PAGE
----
Financing 101: A Beginner’s Guide to Refinancing Mortgages

signing a contract

It’s not uncommon for first-time homebuyers to reconsider the current state of their mortgage’s terms. It can be due to a miscalculation in financial projections or a change in income gains. Thankfully, you can still take another offer on your mortgage through refinancing.

Refinancing your mortgage is an excellent way to change your current contract’s loan terms or interest rate. This lets you adjust your monthly mortgage payments while maintaining your principal balance. While it may seem like a simple readjustment of terms, there are several factors you need to consider when performing this financial decision.

The Basics of Refinancing Your Mortgage

It’s vital to understand the consequences and rewards of any financial decision. Being more aware of its different processes lets you weigh the pros and cons of altering your current financial plan. For this reason, it falls on your due diligence to be familiar with refinancing your mortgage.

In this article, we’ll share three things you need to consider when refinancing your home.

1. Loan Term Readjustments

Adjusting your loan score comes with many benefits, from adjusting your monthly mortgage payments to getting a more favorable interest rate. While these changes seem beneficial to make, it’s important to weigh how refinancing affects the term of your loan.

Since the terms will be adjusted, you should expect a shorter or longer loan repayment period, affecting your other financial plans. For example, this will have a bearing on your retirement projections.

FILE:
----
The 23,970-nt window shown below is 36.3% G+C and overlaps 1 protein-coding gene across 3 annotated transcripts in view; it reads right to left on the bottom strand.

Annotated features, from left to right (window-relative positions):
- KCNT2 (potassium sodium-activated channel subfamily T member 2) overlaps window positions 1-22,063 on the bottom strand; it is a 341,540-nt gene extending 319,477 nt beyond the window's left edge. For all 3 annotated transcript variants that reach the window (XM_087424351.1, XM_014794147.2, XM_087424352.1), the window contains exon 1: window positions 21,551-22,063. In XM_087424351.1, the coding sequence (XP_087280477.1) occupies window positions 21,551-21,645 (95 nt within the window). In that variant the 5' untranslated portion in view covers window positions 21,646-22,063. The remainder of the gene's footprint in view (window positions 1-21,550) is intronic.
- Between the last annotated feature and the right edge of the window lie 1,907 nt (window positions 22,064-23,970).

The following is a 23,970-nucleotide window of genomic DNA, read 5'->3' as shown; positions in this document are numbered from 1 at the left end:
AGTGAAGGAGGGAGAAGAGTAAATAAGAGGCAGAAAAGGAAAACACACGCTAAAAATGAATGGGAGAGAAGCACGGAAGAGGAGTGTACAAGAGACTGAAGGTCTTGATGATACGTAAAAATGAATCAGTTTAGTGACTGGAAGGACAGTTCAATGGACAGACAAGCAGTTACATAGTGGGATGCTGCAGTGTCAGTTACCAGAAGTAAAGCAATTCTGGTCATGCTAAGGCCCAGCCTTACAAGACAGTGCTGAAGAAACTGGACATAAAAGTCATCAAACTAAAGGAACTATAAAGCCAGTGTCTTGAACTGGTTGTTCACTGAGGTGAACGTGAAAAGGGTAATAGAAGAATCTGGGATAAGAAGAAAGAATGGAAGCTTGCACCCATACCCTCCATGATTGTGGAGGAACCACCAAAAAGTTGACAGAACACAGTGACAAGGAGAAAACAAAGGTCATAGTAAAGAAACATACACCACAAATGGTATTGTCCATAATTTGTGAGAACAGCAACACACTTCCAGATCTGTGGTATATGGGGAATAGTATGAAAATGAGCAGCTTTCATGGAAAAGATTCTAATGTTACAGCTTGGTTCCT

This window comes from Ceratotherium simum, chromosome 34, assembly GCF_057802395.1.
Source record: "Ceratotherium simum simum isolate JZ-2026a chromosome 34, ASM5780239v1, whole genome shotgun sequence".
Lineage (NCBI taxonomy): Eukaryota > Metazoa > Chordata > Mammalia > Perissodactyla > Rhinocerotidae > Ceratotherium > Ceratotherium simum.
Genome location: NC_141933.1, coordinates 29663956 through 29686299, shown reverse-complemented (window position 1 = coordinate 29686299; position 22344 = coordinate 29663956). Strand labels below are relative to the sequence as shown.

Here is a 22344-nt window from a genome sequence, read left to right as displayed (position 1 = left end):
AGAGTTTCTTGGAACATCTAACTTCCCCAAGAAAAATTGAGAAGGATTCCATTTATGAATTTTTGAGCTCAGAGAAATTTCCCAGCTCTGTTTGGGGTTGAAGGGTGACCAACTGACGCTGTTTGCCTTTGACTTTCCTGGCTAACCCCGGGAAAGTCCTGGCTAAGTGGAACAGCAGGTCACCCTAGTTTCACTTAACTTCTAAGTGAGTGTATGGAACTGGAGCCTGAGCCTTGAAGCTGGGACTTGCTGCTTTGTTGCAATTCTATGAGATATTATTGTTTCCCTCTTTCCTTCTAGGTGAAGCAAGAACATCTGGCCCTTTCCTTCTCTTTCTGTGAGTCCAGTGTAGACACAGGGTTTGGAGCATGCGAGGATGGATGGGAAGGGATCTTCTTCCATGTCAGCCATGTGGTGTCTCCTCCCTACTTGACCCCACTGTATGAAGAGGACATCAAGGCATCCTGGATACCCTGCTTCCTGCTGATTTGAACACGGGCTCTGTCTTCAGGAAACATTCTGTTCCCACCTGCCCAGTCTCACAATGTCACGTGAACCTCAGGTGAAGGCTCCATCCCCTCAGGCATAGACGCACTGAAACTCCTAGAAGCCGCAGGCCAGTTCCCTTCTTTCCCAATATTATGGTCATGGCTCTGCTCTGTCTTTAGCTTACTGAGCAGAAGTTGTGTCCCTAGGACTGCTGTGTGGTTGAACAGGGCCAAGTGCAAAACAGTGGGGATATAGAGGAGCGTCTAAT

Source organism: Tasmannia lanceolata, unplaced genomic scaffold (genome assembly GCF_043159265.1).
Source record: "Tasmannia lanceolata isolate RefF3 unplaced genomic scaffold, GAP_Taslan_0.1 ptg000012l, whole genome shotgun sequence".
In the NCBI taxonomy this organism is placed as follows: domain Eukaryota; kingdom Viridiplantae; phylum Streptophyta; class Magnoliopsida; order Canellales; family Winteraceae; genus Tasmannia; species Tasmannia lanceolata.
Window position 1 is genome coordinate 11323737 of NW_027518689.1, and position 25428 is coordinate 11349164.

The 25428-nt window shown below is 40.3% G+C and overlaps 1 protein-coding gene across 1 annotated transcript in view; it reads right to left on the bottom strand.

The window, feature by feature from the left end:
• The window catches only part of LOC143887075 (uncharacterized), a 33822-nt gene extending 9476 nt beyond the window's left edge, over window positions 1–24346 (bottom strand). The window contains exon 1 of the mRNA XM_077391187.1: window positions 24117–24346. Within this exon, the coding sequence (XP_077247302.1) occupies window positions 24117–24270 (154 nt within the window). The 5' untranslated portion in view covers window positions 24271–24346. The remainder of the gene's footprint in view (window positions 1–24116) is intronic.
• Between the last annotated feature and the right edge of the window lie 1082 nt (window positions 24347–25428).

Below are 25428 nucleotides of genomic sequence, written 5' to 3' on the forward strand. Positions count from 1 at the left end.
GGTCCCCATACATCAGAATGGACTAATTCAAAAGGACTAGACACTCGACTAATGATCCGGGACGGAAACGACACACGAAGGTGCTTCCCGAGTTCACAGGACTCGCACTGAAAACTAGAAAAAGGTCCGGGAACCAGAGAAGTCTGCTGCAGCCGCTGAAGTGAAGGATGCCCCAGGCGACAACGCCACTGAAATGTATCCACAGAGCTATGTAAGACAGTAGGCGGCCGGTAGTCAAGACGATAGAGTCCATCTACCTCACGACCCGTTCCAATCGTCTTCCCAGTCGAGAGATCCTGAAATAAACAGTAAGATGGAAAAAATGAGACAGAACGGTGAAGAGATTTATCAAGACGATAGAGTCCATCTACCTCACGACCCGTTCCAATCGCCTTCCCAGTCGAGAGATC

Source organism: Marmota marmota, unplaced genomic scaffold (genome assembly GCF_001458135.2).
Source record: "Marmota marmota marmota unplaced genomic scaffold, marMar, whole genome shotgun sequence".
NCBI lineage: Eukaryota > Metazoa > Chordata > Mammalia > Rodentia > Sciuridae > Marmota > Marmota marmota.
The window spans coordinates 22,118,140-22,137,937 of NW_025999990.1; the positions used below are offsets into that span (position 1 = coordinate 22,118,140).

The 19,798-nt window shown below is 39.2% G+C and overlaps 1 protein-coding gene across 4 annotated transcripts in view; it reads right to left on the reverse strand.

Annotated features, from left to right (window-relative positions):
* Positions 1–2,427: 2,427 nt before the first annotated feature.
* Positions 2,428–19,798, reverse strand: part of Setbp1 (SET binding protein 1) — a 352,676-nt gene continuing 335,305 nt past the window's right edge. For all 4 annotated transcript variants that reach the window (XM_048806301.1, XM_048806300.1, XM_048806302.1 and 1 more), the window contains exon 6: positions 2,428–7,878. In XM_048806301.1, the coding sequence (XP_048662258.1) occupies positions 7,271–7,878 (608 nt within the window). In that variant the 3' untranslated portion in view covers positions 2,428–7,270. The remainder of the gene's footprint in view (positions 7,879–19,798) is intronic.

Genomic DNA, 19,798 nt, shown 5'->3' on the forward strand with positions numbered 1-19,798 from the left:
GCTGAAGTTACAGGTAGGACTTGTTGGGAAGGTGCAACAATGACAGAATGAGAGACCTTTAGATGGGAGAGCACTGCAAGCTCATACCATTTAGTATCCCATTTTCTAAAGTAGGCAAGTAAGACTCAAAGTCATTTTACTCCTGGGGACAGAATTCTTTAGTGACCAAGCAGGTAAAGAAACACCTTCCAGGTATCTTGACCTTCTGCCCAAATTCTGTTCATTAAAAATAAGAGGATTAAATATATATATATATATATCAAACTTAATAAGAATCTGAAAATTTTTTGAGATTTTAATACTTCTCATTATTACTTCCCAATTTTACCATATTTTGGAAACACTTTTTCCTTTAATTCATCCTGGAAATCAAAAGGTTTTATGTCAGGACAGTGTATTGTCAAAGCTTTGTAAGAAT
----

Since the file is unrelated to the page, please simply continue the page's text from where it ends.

2. Refinancing Factors

Like any loan, your lender will consider several variables to check your eligibility for refinancing your mortgage. This leads to assessing your credit score, debt-to-income ratio, and home equity.

  • Credit Score: Different lending companies will have their own benchmarks for borrowers looking to refinance their mortgages. However, a safe number to aim for is around 620 or above on your FICO Score.
  • Debt-to-Income Ratio (DTI): Lenders want to confirm that you have the financial capacity to pay off your new rate while covering your previous loan term’s closing costs. For this reason, you need to have a decent DTI below 50 percent. This is why it’s beneficial to close other debts to have a lower DTI ratio.
  • Home Equity: Your home’s current home equity will factor in the opportunity with a cash-out refinance. Keep in mind that most lenders won’t give you beyond 80 percent of the equity you own. You’ll need to consult with your current lender to consider how much equity you work to gain when refinancing your mortgage.

3. Credit Score Impact

Every financial decision you’ll make will have some bearing on your credit score, which remains true with refinancing your mortgage. Before you finalize your application, you have around 45 days before your refinance will appear as a hard inquiry on your credit report.

If you’re currently applying for other loans, this will have a massive impact on your current credit score. This is why it’s best to strategize the timing for your refinancing to get the best rate available while making a minimal impact on your credit score.


Keep in mind that there’s a limited window that starts closing once you opt to refinance your mortgage. If you’re not ready to close your application within 30 days, it’s best to choose a different financial strategy. On the other hand, this 30-day window can be more manageable if you have a financing expert by your side. Instead of running back and forth to handle your finances, a full-service mortgage broker can help facilitate your numerous application requirements.

Connecting with experts is the only way to have a complete perspective on your financing options. At EST Home Mortgage, our professional full-service mortgage brokers give you the right financial options available. If you need a capable mortgage broker in Michigan, contact us today!